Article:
Which Side Are You On?- a deconstructed stained glass interactive piece inviting people to consider the lens from which they view their community.
A Communitarian’s Almanac and Apothecary Guide- a 90 page printed zine featuring various topics such as: community building, getting to know the land, gardening, racial equity, and self care.
Community Engagement Workshops/Classes/Experiments
Rental Equity Dreams Party- a creative workshop generating solutions for increasing equity of renters [justice, organizing, antidote to scarcity, humanity, housing, anti-racism] Completed during McColl Center for Arts and Innovation residency. This 3 hour workshop invited community stakeholders to walk through a series of exercises to discover community created solutions for increased renters’ equity. Solutions from this workshop have influenced the affordable housing co-op of QC Family Tree.
Sanctuary- an installation of sacred objects for gallery view + elements such as song, guided meditation, public speaking. (Work in progress)[topics: racial justice, economic justice, faith, humanity, housing, sacred, place] Grant recipient from Alternate ROOTS
Abundance Lab- a collection of workshops, curricula, small group gatherings, and other interactive projects created by Helms and Greg Jarrell. The Abundance Lab materials and experiences awaken the imagination to possibilities of abundance. Helms and Greg Jarrell launched Abundance Lab in the fall of 2018 with a 6 week small group series at Covenant Presbyterian. Abundance Lab Live is a large group gathering that serves as an interactive intervention of the imagination, populating community solutions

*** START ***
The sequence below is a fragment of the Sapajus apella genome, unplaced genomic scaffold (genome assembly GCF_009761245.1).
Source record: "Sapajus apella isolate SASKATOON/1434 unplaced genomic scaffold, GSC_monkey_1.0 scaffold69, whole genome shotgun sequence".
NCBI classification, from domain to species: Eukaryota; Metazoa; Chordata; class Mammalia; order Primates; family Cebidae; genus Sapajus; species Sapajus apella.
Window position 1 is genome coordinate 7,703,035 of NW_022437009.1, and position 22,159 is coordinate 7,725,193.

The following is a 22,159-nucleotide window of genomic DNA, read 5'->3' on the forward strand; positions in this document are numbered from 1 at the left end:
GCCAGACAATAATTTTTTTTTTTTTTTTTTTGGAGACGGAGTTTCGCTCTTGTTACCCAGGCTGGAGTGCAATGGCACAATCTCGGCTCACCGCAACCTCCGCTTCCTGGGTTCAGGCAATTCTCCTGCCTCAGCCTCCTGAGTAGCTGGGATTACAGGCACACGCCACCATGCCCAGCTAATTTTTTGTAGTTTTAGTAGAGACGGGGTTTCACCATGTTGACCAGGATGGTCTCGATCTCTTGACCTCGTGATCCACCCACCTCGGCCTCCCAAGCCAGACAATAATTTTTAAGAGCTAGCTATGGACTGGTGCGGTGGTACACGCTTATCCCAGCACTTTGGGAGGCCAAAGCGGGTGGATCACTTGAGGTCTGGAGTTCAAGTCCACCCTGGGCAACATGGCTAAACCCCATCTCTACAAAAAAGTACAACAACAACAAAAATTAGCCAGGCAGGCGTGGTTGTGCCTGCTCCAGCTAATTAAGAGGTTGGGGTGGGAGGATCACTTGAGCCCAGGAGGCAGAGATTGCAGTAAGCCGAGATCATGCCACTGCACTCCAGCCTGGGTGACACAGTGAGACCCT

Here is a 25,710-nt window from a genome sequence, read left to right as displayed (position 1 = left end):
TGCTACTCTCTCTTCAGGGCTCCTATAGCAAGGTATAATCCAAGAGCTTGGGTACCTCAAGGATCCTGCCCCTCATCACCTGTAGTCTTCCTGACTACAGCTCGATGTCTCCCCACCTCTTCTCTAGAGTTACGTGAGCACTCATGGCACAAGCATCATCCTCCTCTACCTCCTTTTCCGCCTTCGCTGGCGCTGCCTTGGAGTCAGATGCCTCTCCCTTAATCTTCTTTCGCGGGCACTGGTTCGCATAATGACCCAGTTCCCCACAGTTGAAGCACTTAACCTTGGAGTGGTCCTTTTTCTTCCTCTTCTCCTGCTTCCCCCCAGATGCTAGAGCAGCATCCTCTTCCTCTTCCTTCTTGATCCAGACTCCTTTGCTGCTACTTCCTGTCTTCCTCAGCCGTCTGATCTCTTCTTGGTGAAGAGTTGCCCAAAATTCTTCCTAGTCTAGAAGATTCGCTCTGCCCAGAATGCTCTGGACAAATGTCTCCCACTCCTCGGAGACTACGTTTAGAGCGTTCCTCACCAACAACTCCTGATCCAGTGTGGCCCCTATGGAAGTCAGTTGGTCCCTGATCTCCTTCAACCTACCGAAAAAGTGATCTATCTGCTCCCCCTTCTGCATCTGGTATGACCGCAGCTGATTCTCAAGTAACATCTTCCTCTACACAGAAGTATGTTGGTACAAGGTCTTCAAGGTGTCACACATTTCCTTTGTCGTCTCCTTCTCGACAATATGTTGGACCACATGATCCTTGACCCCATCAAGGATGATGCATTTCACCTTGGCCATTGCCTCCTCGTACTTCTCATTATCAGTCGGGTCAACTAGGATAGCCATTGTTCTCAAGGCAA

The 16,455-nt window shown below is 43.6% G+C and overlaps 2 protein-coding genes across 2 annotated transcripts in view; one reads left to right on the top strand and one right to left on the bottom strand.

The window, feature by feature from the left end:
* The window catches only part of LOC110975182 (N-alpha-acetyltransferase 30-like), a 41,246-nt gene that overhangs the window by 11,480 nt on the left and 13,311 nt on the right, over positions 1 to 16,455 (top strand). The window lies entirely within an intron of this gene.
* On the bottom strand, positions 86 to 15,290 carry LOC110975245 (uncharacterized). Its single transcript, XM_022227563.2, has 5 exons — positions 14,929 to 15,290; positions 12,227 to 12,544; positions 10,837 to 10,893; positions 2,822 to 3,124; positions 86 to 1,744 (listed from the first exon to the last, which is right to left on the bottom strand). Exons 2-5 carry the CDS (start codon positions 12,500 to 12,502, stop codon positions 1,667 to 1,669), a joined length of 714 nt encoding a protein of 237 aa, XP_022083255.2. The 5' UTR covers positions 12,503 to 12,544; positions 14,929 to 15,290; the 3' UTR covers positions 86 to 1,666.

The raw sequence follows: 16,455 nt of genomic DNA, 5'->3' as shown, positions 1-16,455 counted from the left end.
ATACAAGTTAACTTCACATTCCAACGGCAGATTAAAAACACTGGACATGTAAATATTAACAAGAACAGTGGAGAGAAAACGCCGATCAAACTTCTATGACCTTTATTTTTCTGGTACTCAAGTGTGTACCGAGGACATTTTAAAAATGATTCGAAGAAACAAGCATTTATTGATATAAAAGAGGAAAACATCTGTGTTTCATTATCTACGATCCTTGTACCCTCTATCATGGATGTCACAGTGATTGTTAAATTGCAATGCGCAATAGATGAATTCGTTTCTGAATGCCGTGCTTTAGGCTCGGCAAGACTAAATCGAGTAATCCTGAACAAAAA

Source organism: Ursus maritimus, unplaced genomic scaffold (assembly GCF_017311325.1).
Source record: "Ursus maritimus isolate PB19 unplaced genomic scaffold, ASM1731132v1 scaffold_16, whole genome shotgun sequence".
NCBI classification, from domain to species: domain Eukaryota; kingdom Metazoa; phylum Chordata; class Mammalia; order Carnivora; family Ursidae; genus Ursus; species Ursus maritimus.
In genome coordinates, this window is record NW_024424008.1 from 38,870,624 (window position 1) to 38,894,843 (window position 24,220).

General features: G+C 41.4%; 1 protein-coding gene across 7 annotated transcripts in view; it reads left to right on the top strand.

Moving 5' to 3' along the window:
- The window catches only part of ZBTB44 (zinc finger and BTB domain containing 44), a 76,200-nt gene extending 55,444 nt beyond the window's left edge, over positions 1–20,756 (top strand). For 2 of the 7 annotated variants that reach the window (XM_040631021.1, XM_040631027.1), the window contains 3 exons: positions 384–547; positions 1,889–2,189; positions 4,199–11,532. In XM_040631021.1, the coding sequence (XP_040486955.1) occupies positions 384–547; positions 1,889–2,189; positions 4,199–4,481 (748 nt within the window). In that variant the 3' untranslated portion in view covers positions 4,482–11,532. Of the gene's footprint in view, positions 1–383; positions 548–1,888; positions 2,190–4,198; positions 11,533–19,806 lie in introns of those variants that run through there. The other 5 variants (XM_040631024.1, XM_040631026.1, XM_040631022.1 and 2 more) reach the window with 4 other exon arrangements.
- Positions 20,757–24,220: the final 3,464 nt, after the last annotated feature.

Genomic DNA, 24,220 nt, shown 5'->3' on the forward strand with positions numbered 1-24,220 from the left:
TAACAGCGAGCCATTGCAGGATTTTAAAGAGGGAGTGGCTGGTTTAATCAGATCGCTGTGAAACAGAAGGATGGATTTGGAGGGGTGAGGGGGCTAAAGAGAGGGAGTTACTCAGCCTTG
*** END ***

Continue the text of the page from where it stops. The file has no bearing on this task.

Stamps of Impactful toolkit and workshop on measurements of social impact [justice, organizing, antidote to scarcity, humanity, anti-racism] This toolkit was used to evaluate the effectiveness and impact of several workshops and projects.
Easing Into Delight a 4 week online at-your-own-pace session featuring playlists, creative writing prompts, and guided practices devoted to igniting a sense of joy and delight after a very difficult year of tension and grief. Using the Google Classroom platform, participants engage with one another and the facilitator.
I continue to deepen my abilities for social impact and change by participating in continuing education training, cohorts, and collective partnerships such as:
Alternate ROOTS Executive Committee Board President; Artists as Change Agents Cohort; Innovation Institute: Creative and Connected Cohort
Community Organizing Training; Anti Racism/Pro-Reconciliation Training
Affiliation with Alliance of Baptists and Christian Church (Disciples of Christ);
Boundaries Training; Center for Arts and Activism Webinars; Marketing and Development Cohort with NBA; CBI Connected in Community Cohort; Liberating Church Project research and book writing team; Christian Community Development Association
My fees range according to the community budget and level of engagement.